Abdulla Nasser Al Suwaidi

Cutting-edge production enhancement technologies have been deployed and artificial islands have been developed to maximise recovery in mature fields both onshore and offshore.

Abdulla Nasser Al Suwaidi Director General Abu Dhabi National Oil Company

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Al Dhafra Petroleum Operations establishedMarch 2012

Al Yasat Company for Petroleum Operations establishedApril 2014

Global connection: ADNOC’s efforts to meet rising demand

January 7, 2015

Abdulla Nasser Al Suwaidi, director general of the Abu Dhabi National Oil Company (ADNOC), the custodian of oil, gas and petrochemicals development in Abu Dhabi, talks about the company’s large investment to boost hydrocarbons production from maturing fields and its goal develop new fields in order to meet the rising global and domestic demand for energy.

How has ADNOC’s hydrocarbons production strategy evolved with rising energy demand?

Since its establishment in 1971, ADNOC has taken on the ongoing industry challenges of balancing market supply and demand, and introducing new technologies where applicable.

The application of digital oilfield systems, enhanced oil recovery techniques, gas emissions diminution strategies and stringent environmental preservation standards are examples of our approaches to the exploration, production and development of crude oil and natural gas.

Are developments going as planned?

Abu Dhabi’s existing projects and field expansions are on schedule. Cutting-edge production enhancement technologies have been deployed and artificial islands have been developed to maximise recovery in mature fields both onshore and offshore. Through adopting these strategies, we are looking to raise oil production to 3.5 million barrels of oil per day by 2017.

Has the approach to exploring and developing new acreage changed in recent years?

ADNOC has been looking to develop new fields with good hydrocarbons prospects through new joint venture partnerships approved by the Supreme Petroleum Council.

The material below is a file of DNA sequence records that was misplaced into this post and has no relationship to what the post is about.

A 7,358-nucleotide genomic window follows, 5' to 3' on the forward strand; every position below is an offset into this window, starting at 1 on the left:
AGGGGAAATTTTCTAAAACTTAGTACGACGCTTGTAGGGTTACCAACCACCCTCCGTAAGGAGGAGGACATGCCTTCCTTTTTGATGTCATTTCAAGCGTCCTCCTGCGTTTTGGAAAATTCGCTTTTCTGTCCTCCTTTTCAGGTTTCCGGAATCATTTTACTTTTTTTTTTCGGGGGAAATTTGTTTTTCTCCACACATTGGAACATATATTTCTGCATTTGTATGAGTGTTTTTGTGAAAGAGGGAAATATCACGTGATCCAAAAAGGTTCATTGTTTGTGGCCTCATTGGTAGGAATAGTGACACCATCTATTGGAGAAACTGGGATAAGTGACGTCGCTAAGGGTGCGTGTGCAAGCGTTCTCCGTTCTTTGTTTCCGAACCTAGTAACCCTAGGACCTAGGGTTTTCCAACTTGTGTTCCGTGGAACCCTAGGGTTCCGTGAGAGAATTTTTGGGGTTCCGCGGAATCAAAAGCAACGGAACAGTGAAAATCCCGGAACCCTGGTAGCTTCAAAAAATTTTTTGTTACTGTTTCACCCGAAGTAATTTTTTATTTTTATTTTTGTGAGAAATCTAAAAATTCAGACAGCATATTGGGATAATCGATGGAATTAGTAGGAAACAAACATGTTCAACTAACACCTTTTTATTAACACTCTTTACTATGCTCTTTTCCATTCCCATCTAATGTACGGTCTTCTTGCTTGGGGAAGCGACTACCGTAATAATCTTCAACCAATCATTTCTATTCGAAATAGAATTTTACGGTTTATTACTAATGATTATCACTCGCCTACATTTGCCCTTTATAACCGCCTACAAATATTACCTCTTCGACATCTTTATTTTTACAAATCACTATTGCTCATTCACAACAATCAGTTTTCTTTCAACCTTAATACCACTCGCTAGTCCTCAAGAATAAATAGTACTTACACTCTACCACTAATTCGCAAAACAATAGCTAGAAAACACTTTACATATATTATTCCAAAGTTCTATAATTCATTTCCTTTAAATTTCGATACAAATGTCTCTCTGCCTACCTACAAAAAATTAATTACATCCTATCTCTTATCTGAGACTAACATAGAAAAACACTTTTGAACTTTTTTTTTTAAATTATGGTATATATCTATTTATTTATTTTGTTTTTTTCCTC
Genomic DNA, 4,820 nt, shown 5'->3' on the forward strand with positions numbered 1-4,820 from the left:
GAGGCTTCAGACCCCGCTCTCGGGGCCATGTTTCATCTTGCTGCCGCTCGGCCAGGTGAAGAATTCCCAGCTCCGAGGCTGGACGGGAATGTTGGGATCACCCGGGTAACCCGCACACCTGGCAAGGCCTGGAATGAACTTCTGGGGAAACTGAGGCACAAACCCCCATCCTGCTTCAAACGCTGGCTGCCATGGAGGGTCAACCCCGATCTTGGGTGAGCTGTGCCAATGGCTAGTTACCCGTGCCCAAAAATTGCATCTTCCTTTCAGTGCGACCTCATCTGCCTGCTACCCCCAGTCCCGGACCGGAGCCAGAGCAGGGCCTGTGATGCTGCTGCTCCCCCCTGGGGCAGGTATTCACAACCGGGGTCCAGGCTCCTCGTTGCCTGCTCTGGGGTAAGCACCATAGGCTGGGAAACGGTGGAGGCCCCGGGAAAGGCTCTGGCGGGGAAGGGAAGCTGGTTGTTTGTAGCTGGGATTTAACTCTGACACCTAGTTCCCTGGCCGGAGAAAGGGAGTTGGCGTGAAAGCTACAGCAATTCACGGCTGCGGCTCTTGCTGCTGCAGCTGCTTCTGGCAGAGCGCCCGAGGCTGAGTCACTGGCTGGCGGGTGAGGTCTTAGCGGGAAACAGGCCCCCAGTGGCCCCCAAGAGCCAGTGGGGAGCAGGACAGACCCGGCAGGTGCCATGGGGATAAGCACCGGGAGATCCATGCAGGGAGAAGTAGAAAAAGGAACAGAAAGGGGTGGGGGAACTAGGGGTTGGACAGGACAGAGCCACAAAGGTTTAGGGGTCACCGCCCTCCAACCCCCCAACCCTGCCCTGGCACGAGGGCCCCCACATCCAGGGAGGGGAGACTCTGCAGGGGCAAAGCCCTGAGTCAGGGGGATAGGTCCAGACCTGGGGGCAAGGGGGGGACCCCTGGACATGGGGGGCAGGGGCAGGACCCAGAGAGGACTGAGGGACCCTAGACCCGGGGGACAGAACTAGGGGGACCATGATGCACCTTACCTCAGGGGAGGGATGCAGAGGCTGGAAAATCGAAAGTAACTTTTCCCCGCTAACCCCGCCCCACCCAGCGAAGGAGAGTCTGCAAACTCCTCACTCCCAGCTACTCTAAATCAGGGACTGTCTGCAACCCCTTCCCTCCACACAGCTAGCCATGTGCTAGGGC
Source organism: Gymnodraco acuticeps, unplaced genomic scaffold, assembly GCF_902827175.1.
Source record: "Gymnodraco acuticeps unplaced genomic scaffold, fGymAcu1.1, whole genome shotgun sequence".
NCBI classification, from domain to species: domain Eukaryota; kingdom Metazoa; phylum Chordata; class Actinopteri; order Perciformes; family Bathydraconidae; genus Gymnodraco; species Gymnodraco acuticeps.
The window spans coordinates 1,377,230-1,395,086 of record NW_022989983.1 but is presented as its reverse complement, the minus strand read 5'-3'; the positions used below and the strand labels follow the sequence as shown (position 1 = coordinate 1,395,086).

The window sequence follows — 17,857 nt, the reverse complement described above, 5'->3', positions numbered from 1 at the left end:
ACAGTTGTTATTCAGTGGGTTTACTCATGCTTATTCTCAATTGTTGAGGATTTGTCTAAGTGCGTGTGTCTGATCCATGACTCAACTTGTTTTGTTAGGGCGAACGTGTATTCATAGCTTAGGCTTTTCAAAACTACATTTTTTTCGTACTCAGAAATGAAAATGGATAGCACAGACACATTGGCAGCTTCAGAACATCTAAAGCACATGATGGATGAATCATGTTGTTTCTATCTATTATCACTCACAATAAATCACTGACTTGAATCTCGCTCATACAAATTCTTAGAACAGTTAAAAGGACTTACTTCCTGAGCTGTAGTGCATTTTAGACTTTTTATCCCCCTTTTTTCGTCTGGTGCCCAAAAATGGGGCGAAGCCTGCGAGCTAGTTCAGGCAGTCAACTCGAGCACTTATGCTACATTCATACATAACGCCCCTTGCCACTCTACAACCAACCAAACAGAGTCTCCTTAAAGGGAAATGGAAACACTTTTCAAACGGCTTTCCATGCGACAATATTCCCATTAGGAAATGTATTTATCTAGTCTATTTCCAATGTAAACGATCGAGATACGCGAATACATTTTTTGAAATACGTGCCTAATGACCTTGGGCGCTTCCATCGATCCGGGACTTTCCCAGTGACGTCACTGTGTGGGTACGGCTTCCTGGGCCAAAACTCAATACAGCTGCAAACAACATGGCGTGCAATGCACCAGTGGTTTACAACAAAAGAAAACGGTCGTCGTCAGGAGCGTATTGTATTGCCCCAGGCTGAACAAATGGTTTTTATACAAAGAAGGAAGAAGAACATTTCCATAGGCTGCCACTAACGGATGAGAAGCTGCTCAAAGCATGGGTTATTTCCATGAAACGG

Al Dhafra Petroleum Operations, a joint venture between ADNOC and the Korea Abu Dhabi Oil Company – a South Korean consortium comprising the Korea National Oil Corporation and GS Energy – and the Al Yasat Company for Petroleum Operations, which is a joint venture comprising ADNOC and the China National Petroleum Corporation, together represent the introduction of new partners from Asia into Abu Dhabi’s upstream landscape.


These have joined existing joint ventures with European and US international oil entities that are members of the ADNOC group of companies. ADNOC will continue to develop maturing and new fields by diversifying its partnerships with operators around the globe.

How has Abu Dhabi built relationships with Asian trade partners across the value chain?

Rapidly growing Asian economies are large consumers of hydrocarbons and Abu Dhabi has built relations with several Asian countries through the oil and gas industry. Japan was the first such partner, followed by South Korea and China. Abu Dhabi’s co-operation has been forthcoming in hydrocarbons exports, contracting services, education, sales and marketing outlets, and upstream concession partnerships.

What is the history of that participation?

The participation by Asian entities in Abu Dhabi’s energy industry goes back to the 1960s, after crude oil concessions had been granted to European and US companies such as ExxonMobil, Shell, BP and Total. In the summer of 1967 the late Sheikh Zayed Bin Sultan Al Nahyan, founder and former president of the UAE and ruler of Abu Dhabi, took the unprecedented step of offering Japanese companies the chance to bid on crude oil concessions in Abu Dhabi.

An agreement to explore and develop the Mubarraz offshore oil concession area was signed and the first Japanese oil company in Abu Dhabi, the Abu Dhabi Oil Company, was established in January 1968. Sources at the Abu Dhabi Oil Company estimate that 25 percent of Japan’s crude oil is imported from Abu Dhabi.

The Tokyo Electric Power Company (Tepco) signed an agreement to build a plant on Das Island from which an initial yearly production of around 4 million tonnes of LNG would be exported to Japan for 20 years.

The agreement was renewed in 1994, with Das Island’s LNG production doubled to 8 million tonnes per year and Tepco agreeing to import most of this quantity for another 25 years. According to sources at Tepco, the electricity powering every one in four lamps in Japan is created using gas produced in Abu Dhabi.

Abu Dhabi’s economic diversification strategy includes the continued building of mutual relations with Asian markets in which demand for hydrocarbons is rising due to economic growth. The Abu Dhabi Polymers Company has established marketing offices in Singapore and China.

The recent offshore and onshore concessions granted to Chinese and South Korean state oil entities via the new ADNOC subsidiaries will further consolidate the interests of ADNOC and the Asian countries. We hope these agreements will help them meet their energy requirements.

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